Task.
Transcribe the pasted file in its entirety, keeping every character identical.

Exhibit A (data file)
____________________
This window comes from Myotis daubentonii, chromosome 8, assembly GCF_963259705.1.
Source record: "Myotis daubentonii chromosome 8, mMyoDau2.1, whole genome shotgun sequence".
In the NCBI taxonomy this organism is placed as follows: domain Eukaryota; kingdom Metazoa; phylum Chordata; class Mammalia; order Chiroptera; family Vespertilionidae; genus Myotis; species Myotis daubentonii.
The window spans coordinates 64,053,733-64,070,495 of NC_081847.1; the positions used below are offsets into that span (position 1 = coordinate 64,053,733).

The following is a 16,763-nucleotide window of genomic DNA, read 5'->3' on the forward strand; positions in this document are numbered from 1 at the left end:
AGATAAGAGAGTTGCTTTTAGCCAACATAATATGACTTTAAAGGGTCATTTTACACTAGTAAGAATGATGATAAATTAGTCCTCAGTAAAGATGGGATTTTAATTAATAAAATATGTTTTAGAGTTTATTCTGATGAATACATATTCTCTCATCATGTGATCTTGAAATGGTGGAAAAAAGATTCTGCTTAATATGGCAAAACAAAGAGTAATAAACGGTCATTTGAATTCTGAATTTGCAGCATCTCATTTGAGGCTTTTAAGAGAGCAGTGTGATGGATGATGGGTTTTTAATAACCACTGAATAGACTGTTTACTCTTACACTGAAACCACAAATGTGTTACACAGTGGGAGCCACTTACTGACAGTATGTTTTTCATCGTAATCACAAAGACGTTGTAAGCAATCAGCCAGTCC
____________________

This window comes from Myotis daubentonii, chromosome 8, assembly GCF_963259705.1.
Source record: "Myotis daubentonii chromosome 8, mMyoDau2.1, whole genome shotgun sequence".
In the NCBI taxonomy this organism is placed as follows: domain Eukaryota; kingdom Metazoa; phylum Chordata; class Mammalia; order Chiroptera; family Vespertilionidae; genus Myotis; species Myotis daubentonii.
The window spans coordinates 64,053,733-64,070,495 of NC_081847.1; the positions used below are offsets into that span (position 1 = coordinate 64,053,733).

The following is a 16,763-nucleotide window of genomic DNA, read 5'->3' on the forward strand; positions in this document are numbered from 1 at the left end:
AGATAAGAGAGTTGCTTTTAGCCAACATAATATGACTTTAAAGGGTCATTTTACACTAGTAAGAATGATGATAAATTAGTCCTCAGTAAAGATGGGATTTTAATTAATAAAATATGTTTTAGAGTTTATTCTGATGAATACATATTCTCTCATCATGTGATCTTGAAATGGTGGAAAAAAGATTCTGCTTAATATGGCAAAACAAAGAGTAATAAACGGTCATTTGAATTCTGAATTTGCAGCATCTCATTTGAGGCTTTTAAGAGAGCAGTGTGATGGATGATGGGTTTTTAATAACCACTGAATAGACTGTTTACTCTTACACTGAAACCACAAATGTGTTACACAGTGGGAGCCACTTACTGACAGTATGTTTTTCATCGTAATCACAAAGACGTTGTAAGCAATCAGCCAGTCC